Whether you work solo or are heading up an organisation, we all sometimes find our confidence wane. Indeed, it’s hard to stay motivated when there’s nobody above you to pat you on the back.
Self-esteem, or lack of it, can eat away at your productivity, your motivation, your well-being, and your business itself.
Read these five ways to combat those bad thoughts:
Take time out
Low self-belief can signal a larger issue: burnout, indeed the elephant in the room that every entrepreneur ignores. Exercise, meditation, a hobby or even something as simple as playing a computer game can be an all-encompassing distraction, meaning you take time away from your work, and remember you’re good at plenty of things. By resting and doing a completely different activity, you’ll feel rejuvenated and ready to face the world head-on once again. This is especially important if you work from home. Go and get some daylight!
Keep a success log
Document every win, no matter how small, and compliments that you receive. You could be achieving sales targets, have received a glowing review or a big sponsor, be maintaining mailing list growth, or perhaps even a Alexa ranking milestone. Write down your achievements, and refer to your list when you feel a wobble coming on. Lean thinking encourages a success board as part of a larger communication cell (comm cell) as favoured by many a large organisation in 2015, and can be adopted to any organisation no matter how large or small.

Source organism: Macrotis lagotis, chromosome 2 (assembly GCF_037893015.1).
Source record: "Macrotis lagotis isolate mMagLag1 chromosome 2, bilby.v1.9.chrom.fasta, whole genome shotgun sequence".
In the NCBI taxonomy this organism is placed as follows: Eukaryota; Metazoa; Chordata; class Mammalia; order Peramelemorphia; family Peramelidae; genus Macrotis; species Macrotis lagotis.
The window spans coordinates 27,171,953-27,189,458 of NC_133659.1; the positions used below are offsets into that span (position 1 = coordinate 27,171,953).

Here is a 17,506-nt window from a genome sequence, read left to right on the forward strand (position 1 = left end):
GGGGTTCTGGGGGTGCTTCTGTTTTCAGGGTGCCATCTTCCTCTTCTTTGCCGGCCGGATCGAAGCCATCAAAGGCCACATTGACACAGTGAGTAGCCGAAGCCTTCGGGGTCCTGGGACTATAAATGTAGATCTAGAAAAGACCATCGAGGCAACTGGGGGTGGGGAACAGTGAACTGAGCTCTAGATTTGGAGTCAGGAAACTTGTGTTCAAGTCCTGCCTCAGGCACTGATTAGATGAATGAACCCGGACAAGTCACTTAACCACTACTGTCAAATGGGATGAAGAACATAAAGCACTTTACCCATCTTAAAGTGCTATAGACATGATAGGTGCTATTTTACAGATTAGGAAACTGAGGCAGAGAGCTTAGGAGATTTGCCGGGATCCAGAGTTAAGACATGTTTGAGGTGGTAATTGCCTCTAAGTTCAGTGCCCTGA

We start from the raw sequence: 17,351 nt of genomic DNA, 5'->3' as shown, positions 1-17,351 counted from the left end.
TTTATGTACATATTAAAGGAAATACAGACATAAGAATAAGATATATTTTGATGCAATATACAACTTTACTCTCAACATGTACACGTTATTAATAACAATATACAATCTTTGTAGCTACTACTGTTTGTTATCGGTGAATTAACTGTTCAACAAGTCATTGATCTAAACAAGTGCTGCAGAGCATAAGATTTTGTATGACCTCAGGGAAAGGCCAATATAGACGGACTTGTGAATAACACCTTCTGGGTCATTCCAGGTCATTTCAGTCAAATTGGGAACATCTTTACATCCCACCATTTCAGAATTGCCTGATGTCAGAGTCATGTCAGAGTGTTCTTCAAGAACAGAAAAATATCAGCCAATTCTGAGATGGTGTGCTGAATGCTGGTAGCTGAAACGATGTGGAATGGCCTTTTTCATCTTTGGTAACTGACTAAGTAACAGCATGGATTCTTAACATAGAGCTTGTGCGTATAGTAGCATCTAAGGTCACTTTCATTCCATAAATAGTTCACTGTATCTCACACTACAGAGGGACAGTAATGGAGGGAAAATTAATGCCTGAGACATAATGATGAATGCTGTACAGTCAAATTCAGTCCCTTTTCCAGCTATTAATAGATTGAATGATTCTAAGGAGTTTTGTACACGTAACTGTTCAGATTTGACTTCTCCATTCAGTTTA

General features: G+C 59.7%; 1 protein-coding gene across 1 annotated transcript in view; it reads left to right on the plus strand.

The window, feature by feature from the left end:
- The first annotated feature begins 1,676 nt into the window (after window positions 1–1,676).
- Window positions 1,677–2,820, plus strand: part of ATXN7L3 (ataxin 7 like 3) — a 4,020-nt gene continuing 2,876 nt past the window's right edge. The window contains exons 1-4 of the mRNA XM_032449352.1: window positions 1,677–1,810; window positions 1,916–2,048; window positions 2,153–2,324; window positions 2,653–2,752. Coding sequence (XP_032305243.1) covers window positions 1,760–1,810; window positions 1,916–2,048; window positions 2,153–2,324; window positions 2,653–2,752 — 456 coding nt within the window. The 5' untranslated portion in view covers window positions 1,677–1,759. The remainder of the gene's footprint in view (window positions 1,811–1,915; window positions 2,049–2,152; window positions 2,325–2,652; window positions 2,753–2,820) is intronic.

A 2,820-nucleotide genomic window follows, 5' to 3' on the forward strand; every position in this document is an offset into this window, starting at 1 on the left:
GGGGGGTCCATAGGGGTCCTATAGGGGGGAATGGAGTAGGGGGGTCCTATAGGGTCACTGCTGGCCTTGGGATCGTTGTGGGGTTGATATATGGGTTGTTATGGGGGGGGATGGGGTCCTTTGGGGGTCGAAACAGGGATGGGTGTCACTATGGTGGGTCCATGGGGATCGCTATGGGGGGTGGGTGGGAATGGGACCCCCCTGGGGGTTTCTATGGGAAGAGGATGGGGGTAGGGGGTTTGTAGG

Dress the part
If you’re a home-working startupper, it’s easy to form bad habits around the question, “which pyjamas should I wear today?” Dressing up and making the effort will help you feel deserving of life you are crafting for yourself. Switch-up accessories to maintain individuality, and sit up straight at your desk. By dressing smarter and altering your posture, you’ll give off the right self-assured body language messages to others, as well as yourself.
Face your ‘limitations’ head-on
What is it that’s making you feel this way? What are your self-perceived barriers to success? Make a roadmap to combat it.
Write down each negative thought, and then next to it, the ideal solution. For example: “I don’t know anyone in the industry”. The solution would be to have contacts and names. Now work out the actions you can take to get those contacts. Join a networking circle, email people and ask for advice. Getting things on paper (not an app) will help you visualise your blockers. Remember to add each achievement to your success log.
Remember, it’s okay
Even the most successful of entrepreneurs encounters moments of self-criticism. It’s a natural feeling that they’ve learned to both accept and combat. Your self-belief rut will wane, although perhaps occasionally come back, but by having the tools to manage it, you won’t be letting it keep you down for long.